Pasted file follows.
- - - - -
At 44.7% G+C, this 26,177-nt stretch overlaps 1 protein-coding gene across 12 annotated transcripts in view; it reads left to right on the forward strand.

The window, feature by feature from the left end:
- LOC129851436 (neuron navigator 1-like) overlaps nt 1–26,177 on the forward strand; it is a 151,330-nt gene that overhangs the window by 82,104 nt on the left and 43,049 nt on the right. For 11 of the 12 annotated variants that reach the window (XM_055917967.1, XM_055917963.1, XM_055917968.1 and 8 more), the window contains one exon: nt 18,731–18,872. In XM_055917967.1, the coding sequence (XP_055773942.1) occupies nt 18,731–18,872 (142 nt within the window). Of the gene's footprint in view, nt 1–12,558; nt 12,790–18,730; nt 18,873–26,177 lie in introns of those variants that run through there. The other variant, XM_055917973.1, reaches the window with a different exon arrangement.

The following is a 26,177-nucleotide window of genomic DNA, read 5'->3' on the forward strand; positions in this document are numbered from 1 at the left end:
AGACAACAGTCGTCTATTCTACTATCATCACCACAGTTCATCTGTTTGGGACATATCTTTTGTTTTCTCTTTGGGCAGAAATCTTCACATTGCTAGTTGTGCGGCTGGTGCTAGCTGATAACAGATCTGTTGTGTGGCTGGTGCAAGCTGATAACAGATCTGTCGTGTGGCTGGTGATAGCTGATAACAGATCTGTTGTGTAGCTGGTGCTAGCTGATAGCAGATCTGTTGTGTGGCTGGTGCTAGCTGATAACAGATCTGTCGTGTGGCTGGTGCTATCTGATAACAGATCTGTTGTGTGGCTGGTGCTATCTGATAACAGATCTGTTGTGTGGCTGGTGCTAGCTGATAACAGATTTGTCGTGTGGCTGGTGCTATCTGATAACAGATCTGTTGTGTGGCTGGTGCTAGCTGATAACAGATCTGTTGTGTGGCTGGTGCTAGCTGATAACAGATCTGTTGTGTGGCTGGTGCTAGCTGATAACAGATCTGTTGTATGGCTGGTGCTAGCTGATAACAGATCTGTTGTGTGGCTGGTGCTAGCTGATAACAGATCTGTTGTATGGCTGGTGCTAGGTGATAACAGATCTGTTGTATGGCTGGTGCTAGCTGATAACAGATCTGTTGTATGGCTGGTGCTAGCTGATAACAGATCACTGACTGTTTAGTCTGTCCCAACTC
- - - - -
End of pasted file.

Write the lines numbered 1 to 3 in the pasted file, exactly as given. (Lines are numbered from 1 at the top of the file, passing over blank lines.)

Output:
At 44.7% G+C, this 26,177-nt stretch overlaps 1 protein-coding gene across 12 annotated transcripts in view; it reads left to right on the forward strand.

The window, feature by feature from the left end:
- LOC129851436 (neuron navigator 1-like) overlaps nt 1–26,177 on the forward strand; it is a 151,330-nt gene that overhangs the window by 82,104 nt on the left and 43,049 nt on the right. For 11 of the 12 annotated variants that reach the window (XM_055917967.1, XM_055917963.1, XM_055917968.1 and 8 more), the window contains one exon: nt 18,731–18,872. In XM_055917967.1, the coding sequence (XP_055773942.1) occupies nt 18,731–18,872 (142 nt within the window). Of the gene's footprint in view, nt 1–12,558; nt 12,790–18,730; nt 18,873–26,177 lie in introns of those variants that run through there. The other variant, XM_055917973.1, reaches the window with a different exon arrangement.